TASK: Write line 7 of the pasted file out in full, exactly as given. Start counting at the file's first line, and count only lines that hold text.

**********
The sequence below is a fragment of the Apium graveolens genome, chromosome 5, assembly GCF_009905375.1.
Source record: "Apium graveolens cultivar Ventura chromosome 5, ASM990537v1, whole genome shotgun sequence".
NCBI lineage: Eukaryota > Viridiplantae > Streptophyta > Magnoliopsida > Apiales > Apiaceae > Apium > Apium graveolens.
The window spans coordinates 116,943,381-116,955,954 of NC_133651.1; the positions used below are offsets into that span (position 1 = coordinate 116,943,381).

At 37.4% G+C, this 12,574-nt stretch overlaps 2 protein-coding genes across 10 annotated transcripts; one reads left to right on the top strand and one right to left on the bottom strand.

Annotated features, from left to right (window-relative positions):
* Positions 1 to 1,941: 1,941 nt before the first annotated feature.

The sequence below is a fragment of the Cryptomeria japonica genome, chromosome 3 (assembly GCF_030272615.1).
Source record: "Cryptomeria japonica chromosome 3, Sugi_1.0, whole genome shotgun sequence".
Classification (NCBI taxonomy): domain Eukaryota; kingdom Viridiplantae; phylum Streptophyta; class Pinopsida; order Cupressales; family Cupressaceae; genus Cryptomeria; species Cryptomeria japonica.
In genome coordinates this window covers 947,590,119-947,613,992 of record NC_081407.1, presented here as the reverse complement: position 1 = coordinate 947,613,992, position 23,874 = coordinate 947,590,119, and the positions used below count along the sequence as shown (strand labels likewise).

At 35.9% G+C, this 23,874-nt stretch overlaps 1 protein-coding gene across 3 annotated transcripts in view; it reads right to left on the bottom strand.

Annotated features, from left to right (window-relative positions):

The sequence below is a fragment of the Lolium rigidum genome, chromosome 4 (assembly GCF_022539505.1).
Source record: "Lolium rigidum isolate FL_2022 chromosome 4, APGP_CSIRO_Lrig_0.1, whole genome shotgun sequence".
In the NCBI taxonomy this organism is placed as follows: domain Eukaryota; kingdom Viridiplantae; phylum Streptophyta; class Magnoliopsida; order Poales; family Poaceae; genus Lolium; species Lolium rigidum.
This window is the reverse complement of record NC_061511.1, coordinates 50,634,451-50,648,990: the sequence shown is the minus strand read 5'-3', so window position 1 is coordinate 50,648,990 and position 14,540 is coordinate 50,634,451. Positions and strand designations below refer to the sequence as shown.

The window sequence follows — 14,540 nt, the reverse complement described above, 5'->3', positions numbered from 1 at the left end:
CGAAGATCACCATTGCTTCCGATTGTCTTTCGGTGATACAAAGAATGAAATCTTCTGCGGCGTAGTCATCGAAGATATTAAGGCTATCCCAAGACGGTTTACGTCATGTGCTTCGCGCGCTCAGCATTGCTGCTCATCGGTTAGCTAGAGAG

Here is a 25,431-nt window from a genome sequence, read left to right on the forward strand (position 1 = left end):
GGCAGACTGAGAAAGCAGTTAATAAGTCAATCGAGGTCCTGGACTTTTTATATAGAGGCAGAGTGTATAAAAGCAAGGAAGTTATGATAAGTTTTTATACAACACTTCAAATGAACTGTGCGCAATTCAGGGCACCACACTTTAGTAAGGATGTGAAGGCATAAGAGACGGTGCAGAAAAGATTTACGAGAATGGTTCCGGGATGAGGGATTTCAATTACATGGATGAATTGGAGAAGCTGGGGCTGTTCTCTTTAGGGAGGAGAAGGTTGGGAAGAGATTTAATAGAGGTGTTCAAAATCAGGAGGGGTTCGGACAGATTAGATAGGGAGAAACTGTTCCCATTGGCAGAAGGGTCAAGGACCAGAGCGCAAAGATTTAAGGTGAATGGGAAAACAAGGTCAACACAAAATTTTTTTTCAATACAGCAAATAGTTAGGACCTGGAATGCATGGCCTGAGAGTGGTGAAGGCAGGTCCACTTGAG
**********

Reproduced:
* Positions 1 to 1,941: 1,941 nt before the first annotated feature.